This article originally appeared in the Financial Post. Below is an excerpt from the article.
By Jack Mintz, November 20, 2023
Last week, I wrote about Canada’s poor economic performance over the past five years compared to the United States and other industrialized countries. To recap, Canada’s standard of living has been becalmed, “as a painted ship upon a paint ocean.” Sure, we went through a bad year with the pandemic in 2020. So did other countries. Yet, we fell behind. Over the last five years, as our growth stalled, U.S. per capita GDP grew 9.3 per cent, the OECD average 5.6 per cent, resource-rich Australia 4.8 per cent and Ireland an astonishing 31 per cent.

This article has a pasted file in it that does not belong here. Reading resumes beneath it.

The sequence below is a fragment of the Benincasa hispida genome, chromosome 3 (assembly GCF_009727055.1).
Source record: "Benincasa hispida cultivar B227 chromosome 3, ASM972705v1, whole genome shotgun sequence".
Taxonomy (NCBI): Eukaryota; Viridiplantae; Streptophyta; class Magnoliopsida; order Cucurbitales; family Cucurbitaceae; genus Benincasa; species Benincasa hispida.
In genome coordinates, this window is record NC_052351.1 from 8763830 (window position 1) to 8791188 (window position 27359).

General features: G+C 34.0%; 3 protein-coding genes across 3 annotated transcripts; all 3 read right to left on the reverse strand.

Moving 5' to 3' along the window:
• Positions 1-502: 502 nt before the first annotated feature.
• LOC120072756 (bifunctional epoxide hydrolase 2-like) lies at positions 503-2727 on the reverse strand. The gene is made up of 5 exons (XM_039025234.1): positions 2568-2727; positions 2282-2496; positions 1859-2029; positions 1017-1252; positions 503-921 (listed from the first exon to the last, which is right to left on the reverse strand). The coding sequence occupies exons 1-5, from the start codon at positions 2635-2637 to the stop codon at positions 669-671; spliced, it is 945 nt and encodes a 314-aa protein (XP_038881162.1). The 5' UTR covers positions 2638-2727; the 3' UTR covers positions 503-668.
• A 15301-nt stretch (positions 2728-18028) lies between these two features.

According to IMF statistics, our share of world GDP (in purchasing-power-parity dollars), has fallen six per cent, from 1.44 per cent in 2018 to 1.36 per cent in 2023. We shouldn’t even be a G7 country anymore: in PPP dollars our economy is only the world’s 16th biggest, right behind Spain.
But that’s the past. What about the future? In 2021, the OECD projected that our economy would perform worse this decade than all other member countries, with per capita real GDP growing only 0.7 per cent annually — though at least that would be an improvement over the past five years. The big question is why Canada is at the bottom of the heap…